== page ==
With President Bush’s nomination of Judge Samuel Alito for confirmation to the Supreme Court, we have the potential of another Roman Catholic justice on the high court. This little known fact means there would be five Catholic justices on the high court if Alito is confirmed. This would be a staggering historical fact but will likely go almost unnoticed in the press. I find it worth considering for a number of important reasons.
1. Before the present generation this could never have happened. Protestant America would not have allowed this to occur prior to the past forty years. Rest assured, this unspoken prejudice still exists but it will have no bearing on the outcome of this debate.
2. Political "Know Nothingism" is thankfully dead. The reality that for generations this country would not have approved a Roman Catholic to such a position is a sad fact. One of our last great religious tests, and the prejudice that fostered it, is almost gone.
3. This nomination will bring, as I noted above, the number of Roman Catholic justices to five. These include the most conservative justices, people such as Anton Scalia, Clarence Thomas and John Roberts. This also means that the balance of influence on the court will be Christian, and Catholic. I thank God for this fact.
4. I think the fact that the most conservative, or strict Constitutionalist, judges are Roman Catholic is no accident. Catholic law schools are often first class and Catholic social conscience is clearly alive and well within the legal profession. Much of Protestant legal influence, at least since World War II, is secular. And evangelicals opted out of important sectors of society for generations and thus did not produce the kind of minds and legal careers we see in people like Alito and Roberts.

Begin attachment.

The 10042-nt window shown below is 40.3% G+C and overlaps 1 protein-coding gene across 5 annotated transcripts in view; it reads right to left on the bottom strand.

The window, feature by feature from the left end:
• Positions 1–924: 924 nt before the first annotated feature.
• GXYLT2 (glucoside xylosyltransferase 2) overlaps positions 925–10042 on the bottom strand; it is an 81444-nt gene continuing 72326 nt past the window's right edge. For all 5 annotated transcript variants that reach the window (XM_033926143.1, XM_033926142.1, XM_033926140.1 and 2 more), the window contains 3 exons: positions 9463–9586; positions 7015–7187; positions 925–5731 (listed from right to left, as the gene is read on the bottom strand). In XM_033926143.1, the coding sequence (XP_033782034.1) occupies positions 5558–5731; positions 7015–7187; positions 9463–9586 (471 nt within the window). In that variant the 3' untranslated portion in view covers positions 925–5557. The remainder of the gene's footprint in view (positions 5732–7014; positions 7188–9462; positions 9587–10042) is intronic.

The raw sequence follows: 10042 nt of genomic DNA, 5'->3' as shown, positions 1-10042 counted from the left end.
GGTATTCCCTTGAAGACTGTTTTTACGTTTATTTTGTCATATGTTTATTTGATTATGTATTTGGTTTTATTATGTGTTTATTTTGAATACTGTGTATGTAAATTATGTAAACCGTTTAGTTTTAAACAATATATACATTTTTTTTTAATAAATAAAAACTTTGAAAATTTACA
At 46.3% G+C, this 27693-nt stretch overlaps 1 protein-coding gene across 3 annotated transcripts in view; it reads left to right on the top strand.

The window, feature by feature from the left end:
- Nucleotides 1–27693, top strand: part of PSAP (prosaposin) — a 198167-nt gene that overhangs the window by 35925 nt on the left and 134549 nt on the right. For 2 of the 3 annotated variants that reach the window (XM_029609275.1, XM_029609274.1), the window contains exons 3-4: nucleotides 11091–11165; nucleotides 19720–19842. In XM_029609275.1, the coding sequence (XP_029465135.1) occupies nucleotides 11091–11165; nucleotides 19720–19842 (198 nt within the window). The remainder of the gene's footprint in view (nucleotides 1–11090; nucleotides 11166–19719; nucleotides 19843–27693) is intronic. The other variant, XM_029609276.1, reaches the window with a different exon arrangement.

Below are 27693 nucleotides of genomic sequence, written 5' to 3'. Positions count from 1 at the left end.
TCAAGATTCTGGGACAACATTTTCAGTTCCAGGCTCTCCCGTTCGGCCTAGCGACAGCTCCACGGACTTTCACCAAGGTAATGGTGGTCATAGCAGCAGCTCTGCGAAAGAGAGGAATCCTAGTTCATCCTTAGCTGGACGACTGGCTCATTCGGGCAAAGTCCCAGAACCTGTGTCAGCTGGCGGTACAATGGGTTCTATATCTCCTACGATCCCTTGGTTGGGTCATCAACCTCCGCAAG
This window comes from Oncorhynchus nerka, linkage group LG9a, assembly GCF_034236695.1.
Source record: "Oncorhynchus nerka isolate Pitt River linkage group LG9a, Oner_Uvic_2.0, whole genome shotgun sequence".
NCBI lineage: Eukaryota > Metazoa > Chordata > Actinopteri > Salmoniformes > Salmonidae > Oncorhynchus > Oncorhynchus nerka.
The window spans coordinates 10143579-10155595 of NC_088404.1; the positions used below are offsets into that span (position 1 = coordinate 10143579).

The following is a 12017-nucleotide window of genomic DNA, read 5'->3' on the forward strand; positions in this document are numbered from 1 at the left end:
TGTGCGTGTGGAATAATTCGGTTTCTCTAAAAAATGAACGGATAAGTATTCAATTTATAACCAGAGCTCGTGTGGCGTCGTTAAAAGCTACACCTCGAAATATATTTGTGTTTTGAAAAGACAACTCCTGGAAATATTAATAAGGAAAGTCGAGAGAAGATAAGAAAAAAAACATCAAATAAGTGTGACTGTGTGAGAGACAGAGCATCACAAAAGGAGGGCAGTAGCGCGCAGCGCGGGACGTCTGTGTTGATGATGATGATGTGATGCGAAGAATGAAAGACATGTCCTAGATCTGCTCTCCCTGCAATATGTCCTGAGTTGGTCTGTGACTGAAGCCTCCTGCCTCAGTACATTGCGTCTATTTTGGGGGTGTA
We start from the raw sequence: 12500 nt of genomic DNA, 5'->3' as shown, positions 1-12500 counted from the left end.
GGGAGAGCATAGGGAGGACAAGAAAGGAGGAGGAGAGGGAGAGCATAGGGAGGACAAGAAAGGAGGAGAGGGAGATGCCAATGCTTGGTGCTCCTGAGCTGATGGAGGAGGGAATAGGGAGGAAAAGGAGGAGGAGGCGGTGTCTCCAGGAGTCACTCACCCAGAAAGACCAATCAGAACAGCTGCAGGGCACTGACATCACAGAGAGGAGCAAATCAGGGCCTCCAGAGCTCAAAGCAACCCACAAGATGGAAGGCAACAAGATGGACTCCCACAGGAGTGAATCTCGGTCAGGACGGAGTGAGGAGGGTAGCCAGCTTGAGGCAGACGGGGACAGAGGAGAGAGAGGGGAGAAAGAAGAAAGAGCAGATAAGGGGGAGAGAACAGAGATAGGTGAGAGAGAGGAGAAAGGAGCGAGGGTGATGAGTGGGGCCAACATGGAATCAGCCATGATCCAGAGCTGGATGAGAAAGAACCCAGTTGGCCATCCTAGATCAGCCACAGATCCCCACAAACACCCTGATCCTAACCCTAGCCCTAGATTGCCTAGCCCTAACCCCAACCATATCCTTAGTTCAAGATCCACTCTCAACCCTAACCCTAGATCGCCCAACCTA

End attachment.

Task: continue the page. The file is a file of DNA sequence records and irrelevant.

5. Catholic moral theory is well developed and clearly taught in many places. Evangelicals are playing catch-up but thankfully making real gains. We should encourage this and be prepared to learn from our Catholic brothers and sisters.
6. Vatican II opened the door for Catholic and Protestant discussion. This is having a growing impact in America, especially due to the papacy of John Paul II, and now Benedict XVI. In America this dialogue has a particular interest for evangelicals.
7. This new religious context should encourage serious evangelicals to become partners in meaningful ecumenism. We should become more ecumenical in at least two ways. First, we must become mutually concerned for the missio dei of God throughout the entire world. Second, we must come to believe that the unity of the Body of Christ is something that is both biblical and desirable. This does not mean that we ignore our remaining serious differences. It does mean that we labor for better understanding and mutual ministry in the light of Ephesians 4 and John 17.
8. We should encourage younger evangelicals to prepare for leadership in the culture by getting the best formal education possible, by developing a deeply formed social conscience, and by learning how to get meaningfuly involved in law, education, politics and the arts.
I, for one, welcome all of these developments. A new day is clearly dawning. The hunger for spiritual reality is deep among younger Americans. True revival might lie over the horizon, God alone knows. Perhaps the public influence of thoughtful Catholics in the society will become a major part of an increasing move toward the influence of Christ over all of society. This move, joined with a new demonstration of true spiritual power in the church, could yet alter the landscape of our post-Christendom social order.
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I was thinking about this on the way to work this morning and wondered if Dr. Armstrong would comment. It is quite interesting to note the number of Roman Catholics on the Supreme Court and I guess this offers a practical example of the cultural and academic disengagement that evangelicals have embraced.
In what ways are evangelicals making progress in developing moral theory?
Thanks for an interesting post.